I don’t know what to do about this situation. I will still go to the doctor when I find one who will take me and get medication because I’m supposed to, but I feel like a failure. And it may help my illness, but we’ll still have all of these other problems. I will be better able to handle our problems, but I will also have driven us deeper into debt. It feels like I can’t win.

My advice today is don’t be like me. Don’t put a price tag on yourself. Don’t be fooled by the price of healthcare into thinking that you are not worth help. Fuck the bills, fuck the banks! You are priceless. Keep going in a world that systemically doesn’t want to help you. Be a rebel and choose love over money. There is no amount of money that could replace me as a wife, mother, daughter, or sister. I don’t want to admit it, but it is probably true. Psalm 139:14 says, “I praise you because I am fearfully and wonderfully made.” I must believe that I am more than a dollar amount. I am a unique creation. There is something more for me than the amount of income I can bring in, right? So I’ll trust in the Lord that all my struggles have meaning, and that it will eventually all pass away. No matter the roll of the dice, I have value that cannot be found on my taxes. I just have to believe and accept it.

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2 thoughts on “The Price of Depression

  1. Laura Grace, You hit the nail on the head here: “Be a rebel and choose love over money. There is no amount of money that could replace me as a wife, mother, daughter, or sister. I don’t want to admit it, but it is probably true. Psalm 139:14 says, “I praise you because I am fearfully and wonderfully made.” I must believe that I am more than a dollar amount. I am a unique creation. There is something more for me than the amount of income I can bring in, right?”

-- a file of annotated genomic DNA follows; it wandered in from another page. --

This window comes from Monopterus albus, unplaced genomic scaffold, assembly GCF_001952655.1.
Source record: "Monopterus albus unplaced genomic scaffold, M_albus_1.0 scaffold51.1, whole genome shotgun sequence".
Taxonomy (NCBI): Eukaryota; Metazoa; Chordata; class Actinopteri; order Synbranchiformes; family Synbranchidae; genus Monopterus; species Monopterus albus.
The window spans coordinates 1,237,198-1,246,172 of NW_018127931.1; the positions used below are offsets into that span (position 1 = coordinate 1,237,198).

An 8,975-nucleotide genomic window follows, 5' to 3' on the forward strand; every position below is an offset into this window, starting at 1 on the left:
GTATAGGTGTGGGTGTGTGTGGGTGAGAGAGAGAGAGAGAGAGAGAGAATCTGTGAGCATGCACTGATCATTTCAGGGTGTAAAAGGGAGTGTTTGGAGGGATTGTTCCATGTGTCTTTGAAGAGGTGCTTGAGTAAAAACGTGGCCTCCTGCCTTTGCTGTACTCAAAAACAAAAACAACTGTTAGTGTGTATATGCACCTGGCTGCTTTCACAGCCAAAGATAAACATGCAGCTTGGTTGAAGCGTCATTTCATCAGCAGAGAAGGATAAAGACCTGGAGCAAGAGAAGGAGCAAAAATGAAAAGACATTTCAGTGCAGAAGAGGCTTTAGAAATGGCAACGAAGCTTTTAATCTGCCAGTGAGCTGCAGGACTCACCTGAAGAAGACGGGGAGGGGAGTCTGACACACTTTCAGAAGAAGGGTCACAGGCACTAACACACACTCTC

Choosing love over money is right and true and good. But it is not easy. As you explain, there is so much dependence on money, on a price tag, that we tend to see our lives in that slant. And it’s made doubly hard when what we “bring in” doesn’t meet what we need. I’m currently in this boat with you. Thanks for the encouragement–I am more than a price tag. You ARE fearfully and wonderfully made. Keep sharing your heart–we need you. 🙂

    Liked by 1 person

  2. Laura Grace, it is painful for me to read your blog and see the extent of your anguish. How I pray that you will daily remind yourself of the love that your family and friends have for you. You are precious and valuable. You matter, and no one can take your place. Call out that demon of an illness that steals your joy and continue to fight it. Yes, money woes do add to our problems, but your life and health are more important than money. I love you, sweet girl, and truly believe that you will smile again.

    Liked by 1 person